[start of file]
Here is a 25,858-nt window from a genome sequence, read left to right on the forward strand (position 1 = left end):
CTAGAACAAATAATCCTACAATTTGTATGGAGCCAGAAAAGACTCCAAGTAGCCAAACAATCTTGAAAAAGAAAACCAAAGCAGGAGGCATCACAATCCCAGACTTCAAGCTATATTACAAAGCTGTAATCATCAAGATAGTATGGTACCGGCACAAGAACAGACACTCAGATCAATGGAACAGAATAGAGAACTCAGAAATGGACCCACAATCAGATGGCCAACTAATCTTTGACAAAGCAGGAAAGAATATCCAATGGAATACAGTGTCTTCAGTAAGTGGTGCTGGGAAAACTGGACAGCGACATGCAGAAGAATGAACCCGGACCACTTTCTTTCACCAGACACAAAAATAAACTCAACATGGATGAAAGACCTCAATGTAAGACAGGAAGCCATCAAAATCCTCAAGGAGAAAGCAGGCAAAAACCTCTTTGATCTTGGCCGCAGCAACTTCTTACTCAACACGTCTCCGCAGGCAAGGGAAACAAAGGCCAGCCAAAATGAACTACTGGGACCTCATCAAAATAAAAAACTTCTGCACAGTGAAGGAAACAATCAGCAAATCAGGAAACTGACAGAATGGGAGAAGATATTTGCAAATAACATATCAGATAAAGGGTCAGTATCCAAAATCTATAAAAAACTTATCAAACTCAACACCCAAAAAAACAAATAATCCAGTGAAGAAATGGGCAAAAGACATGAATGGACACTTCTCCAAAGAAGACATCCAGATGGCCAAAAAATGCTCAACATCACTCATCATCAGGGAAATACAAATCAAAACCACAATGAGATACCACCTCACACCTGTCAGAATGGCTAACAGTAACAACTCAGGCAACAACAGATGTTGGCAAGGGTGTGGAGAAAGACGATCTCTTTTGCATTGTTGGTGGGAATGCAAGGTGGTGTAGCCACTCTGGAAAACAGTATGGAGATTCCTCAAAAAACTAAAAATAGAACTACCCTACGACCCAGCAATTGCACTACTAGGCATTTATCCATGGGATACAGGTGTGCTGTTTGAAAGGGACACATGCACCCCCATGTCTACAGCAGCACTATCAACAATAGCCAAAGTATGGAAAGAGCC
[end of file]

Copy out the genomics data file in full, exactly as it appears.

Here is a 25,858-nt window from a genome sequence, read left to right on the forward strand (position 1 = left end):
CTAGAACAAATAATCCTACAATTTGTATGGAGCCAGAAAAGACTCCAAGTAGCCAAACAATCTTGAAAAAGAAAACCAAAGCAGGAGGCATCACAATCCCAGACTTCAAGCTATATTACAAAGCTGTAATCATCAAGATAGTATGGTACCGGCACAAGAACAGACACTCAGATCAATGGAACAGAATAGAGAACTCAGAAATGGACCCACAATCAGATGGCCAACTAATCTTTGACAAAGCAGGAAAGAATATCCAATGGAATACAGTGTCTTCAGTAAGTGGTGCTGGGAAAACTGGACAGCGACATGCAGAAGAATGAACCCGGACCACTTTCTTTCACCAGACACAAAAATAAACTCAACATGGATGAAAGACCTCAATGTAAGACAGGAAGCCATCAAAATCCTCAAGGAGAAAGCAGGCAAAAACCTCTTTGATCTTGGCCGCAGCAACTTCTTACTCAACACGTCTCCGCAGGCAAGGGAAACAAAGGCCAGCCAAAATGAACTACTGGGACCTCATCAAAATAAAAAACTTCTGCACAGTGAAGGAAACAATCAGCAAATCAGGAAACTGACAGAATGGGAGAAGATATTTGCAAATAACATATCAGATAAAGGGTCAGTATCCAAAATCTATAAAAAACTTATCAAACTCAACACCCAAAAAAACAAATAATCCAGTGAAGAAATGGGCAAAAGACATGAATGGACACTTCTCCAAAGAAGACATCCAGATGGCCAAAAAATGCTCAACATCACTCATCATCAGGGAAATACAAATCAAAACCACAATGAGATACCACCTCACACCTGTCAGAATGGCTAACAGTAACAACTCAGGCAACAACAGATGTTGGCAAGGGTGTGGAGAAAGACGATCTCTTTTGCATTGTTGGTGGGAATGCAAGGTGGTGTAGCCACTCTGGAAAACAGTATGGAGATTCCTCAAAAAACTAAAAATAGAACTACCCTACGACCCAGCAATTGCACTACTAGGCATTTATCCATGGGATACAGGTGTGCTGTTTGAAAGGGACACATGCACCCCCATGTCTACAGCAGCACTATCAACAATAGCCAAAGTATGGAAAGAGCC